If if doesn't want to look after them don't pressure him. But it's a two way street. I hope he doesn't expect you to help him when he has a problem.

turkeyboots Wed 08-May-13 11:05:06

We get none. Not a penny fiancically or a second of time in help. Which generally is fine.

But is annoying when we ask for help due to illnesses or massive unexpected bills and get told no - as they are supporting other siblings financially and with childcare. So we muddle through only to get slagged off by siblings for asking for help.

Disown the lot them is my advice. Certainly made my life easier to massively reduce contact and any expectation of help.

NotWilliamBoyd Wed 08-May-13 11:10:50

There's a difference surely between family helping out and the expectation that they should?

Plus if you needed a break from your DS because he was being difficult, perhaps your dad was anxious that he wouldn't be able to cope with him, as in effect you were saying that you couldn't?

Sorry if that sounds harsh, but you seem to feel that it is your right to have had his help.

69bex69 Wed 08-May-13 11:13:40

I cant ask my sister as she has a newborn. Understand "he done his time" but he also had a LOT of help from his mum, brother and sister. In fact, he didnt really bother as a father either. Grrr. Just see other families have these wonderful relationships and mine seem some what broken :-(

LtEveDallas Wed 08-May-13 11:21:23

We get none. My parents live over an hour from us, are in their 80's and whilst 'healthy-ish' I think they are too old to cope with DD. My PILs are in their 60's but both in very bad health and 6 hours away.

I am the youngest, have 2 sisters and 2 brothers all of whom have kids. When I was growing up I was expected to babysit for them, and did, happily. However the favour has not been returned.

I do have a neice who has been a star over the years and I know I can rely on, but unfortunately she is now in ill health so I don't feel right calling on her.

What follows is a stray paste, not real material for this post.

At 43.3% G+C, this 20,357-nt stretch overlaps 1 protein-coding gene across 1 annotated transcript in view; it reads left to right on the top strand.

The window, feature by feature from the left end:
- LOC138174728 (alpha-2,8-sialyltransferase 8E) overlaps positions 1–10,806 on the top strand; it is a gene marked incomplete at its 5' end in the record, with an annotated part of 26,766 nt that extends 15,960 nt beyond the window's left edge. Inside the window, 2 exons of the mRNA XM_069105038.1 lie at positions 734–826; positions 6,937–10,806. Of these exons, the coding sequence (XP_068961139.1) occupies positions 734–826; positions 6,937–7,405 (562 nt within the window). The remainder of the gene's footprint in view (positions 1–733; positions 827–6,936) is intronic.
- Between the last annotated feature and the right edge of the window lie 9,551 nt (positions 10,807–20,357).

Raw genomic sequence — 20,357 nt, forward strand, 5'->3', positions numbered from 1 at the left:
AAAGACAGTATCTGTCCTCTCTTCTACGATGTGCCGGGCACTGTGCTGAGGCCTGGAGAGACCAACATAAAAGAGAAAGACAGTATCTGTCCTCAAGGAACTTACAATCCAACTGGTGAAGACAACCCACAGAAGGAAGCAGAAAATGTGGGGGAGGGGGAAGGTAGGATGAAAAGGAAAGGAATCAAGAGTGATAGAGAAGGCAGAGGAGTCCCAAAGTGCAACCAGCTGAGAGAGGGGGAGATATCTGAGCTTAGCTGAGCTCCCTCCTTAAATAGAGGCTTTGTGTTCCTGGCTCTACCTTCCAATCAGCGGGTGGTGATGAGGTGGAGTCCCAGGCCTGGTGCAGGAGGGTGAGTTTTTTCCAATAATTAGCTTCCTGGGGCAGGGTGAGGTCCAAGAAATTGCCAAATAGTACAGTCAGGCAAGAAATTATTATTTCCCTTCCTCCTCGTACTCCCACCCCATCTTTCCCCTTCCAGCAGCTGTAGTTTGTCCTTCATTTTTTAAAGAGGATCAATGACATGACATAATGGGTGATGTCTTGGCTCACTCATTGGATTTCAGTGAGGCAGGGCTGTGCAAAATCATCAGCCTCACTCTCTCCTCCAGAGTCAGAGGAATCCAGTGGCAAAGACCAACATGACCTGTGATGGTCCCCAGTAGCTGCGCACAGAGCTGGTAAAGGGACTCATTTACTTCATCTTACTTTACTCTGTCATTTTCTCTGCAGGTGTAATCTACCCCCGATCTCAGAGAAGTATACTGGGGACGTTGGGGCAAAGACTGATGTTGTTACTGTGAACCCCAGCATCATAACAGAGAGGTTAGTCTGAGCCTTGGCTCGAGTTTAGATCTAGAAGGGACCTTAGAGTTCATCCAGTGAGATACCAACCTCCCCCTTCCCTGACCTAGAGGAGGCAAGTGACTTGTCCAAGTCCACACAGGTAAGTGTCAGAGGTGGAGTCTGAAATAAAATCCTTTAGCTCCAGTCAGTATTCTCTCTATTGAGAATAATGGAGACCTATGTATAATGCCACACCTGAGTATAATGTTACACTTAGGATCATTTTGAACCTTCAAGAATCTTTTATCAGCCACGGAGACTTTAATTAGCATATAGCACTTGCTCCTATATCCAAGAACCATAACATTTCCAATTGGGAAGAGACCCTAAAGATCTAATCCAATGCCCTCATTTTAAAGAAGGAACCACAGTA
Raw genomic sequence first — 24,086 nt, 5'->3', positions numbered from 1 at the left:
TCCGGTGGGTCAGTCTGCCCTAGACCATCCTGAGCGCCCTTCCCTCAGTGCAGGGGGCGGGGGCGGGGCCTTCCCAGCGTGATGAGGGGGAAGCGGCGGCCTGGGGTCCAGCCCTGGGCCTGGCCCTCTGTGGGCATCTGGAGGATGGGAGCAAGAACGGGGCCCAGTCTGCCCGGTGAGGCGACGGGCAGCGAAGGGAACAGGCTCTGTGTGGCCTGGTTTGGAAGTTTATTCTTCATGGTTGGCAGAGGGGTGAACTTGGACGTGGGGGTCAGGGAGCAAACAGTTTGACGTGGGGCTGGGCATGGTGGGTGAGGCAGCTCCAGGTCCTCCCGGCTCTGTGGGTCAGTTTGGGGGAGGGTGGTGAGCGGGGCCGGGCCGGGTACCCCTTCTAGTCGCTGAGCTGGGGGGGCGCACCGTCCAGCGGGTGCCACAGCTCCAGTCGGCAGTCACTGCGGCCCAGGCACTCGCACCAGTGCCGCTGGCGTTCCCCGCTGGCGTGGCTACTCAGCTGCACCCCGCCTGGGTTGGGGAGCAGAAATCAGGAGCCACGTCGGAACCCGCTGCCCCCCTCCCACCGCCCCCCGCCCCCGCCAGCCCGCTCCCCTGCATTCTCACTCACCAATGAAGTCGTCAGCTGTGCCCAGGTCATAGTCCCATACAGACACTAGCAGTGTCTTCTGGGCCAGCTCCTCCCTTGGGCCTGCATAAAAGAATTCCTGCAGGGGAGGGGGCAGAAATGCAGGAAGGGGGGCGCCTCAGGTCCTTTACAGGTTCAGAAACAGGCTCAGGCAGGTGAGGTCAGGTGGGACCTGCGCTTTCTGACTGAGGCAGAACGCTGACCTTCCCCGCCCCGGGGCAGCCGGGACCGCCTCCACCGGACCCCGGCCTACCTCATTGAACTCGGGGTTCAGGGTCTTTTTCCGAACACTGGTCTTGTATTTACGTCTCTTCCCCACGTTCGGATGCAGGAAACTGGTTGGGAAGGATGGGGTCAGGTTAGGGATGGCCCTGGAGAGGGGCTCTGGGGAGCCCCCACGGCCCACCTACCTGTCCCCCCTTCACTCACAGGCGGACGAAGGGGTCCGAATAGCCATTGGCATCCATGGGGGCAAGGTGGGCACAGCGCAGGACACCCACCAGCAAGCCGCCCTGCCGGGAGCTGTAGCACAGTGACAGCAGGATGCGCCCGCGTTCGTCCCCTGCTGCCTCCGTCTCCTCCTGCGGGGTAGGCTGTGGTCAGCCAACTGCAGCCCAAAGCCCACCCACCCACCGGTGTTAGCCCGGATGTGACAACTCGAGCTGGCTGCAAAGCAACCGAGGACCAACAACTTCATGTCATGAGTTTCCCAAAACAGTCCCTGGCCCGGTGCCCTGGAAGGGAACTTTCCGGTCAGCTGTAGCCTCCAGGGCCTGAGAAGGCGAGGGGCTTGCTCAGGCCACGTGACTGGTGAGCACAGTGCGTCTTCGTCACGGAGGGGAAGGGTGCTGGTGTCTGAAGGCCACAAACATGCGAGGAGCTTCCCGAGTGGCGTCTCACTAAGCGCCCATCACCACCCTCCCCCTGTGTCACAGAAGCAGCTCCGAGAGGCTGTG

It just means that I don't get a 'break' or to go out without DD, but you know what, it's not hardship. I'll take my time off when she's grown.

69bex69 Wed 08-May-13 11:22:12

Your right, first time in 10 yrs i kind of expected a bit of help once. As a pp said, its a two way street. Guess i dont have to see him on his death bed but that kinda would be expected of me!

mrsSOAK Wed 08-May-13 11:33:00

we get no help.
My father lives in the next village along (so a few miles away) he comes over every weekend to see us. He love DD and enjoys spending time with her. He has never offered us and help and we have never asked. He is a good grand dad but as far as I am concerned he would not focus his attention on her enough. Hed play with her and then start to watch tv or read his paper, she is 3 1/2 and needs to be watched or gets into all kinds of naughtiness!
My in-laws live abroad and have only met DD twice, so thats a definite no.
I'm not sure I understand the idea that if you do something for someone it automatically means you get the same in return. I do a favour for someone because I can and want to help out not because of what I can expect in return... perhaps I am wrong

Bogeyface Wed 08-May-13 11:37:49

So your issue isnt the lack of help but the fact that your father doesnt, and it seems never has, given a toss about you?

I think that perhaps you should look into counselling to deal with that, and tell your sister to stop shit stirring.

NotWilliamBoyd Wed 08-May-13 11:39:05